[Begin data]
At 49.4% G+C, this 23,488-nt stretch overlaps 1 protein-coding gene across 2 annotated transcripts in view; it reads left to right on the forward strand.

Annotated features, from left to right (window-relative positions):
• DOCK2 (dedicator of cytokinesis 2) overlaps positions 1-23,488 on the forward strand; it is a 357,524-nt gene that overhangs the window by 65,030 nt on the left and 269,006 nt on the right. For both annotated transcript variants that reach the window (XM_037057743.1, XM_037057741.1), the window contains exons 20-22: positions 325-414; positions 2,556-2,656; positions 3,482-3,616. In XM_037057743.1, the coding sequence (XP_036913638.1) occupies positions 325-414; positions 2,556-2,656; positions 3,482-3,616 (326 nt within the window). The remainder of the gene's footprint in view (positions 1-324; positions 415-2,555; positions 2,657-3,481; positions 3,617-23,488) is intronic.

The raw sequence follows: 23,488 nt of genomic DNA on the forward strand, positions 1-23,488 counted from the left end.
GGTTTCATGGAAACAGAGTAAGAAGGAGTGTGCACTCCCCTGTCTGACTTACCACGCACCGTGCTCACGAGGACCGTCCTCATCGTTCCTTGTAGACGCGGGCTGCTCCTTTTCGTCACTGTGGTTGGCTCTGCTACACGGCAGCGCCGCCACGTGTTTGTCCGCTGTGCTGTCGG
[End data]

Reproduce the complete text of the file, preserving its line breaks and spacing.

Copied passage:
At 49.4% G+C, this 23,488-nt stretch overlaps 1 protein-coding gene across 2 annotated transcripts in view; it reads left to right on the forward strand.

Annotated features, from left to right (window-relative positions):
• DOCK2 (dedicator of cytokinesis 2) overlaps positions 1-23,488 on the forward strand; it is a 357,524-nt gene that overhangs the window by 65,030 nt on the left and 269,006 nt on the right. For both annotated transcript variants that reach the window (XM_037057743.1, XM_037057741.1), the window contains exons 20-22: positions 325-414; positions 2,556-2,656; positions 3,482-3,616. In XM_037057743.1, the coding sequence (XP_036913638.1) occupies positions 325-414; positions 2,556-2,656; positions 3,482-3,616 (326 nt within the window). The remainder of the gene's footprint in view (positions 1-324; positions 415-2,555; positions 2,657-3,481; positions 3,617-23,488) is intronic.

The raw sequence follows: 23,488 nt of genomic DNA on the forward strand, positions 1-23,488 counted from the left end.
GGTTTCATGGAAACAGAGTAAGAAGGAGTGTGCACTCCCCTGTCTGACTTACCACGCACCGTGCTCACGAGGACCGTCCTCATCGTTCCTTGTAGACGCGGGCTGCTCCTTTTCGTCACTGTGGTTGGCTCTGCTACACGGCAGCGCCGCCACGTGTTTGTCCGCTGTGCTGTCGG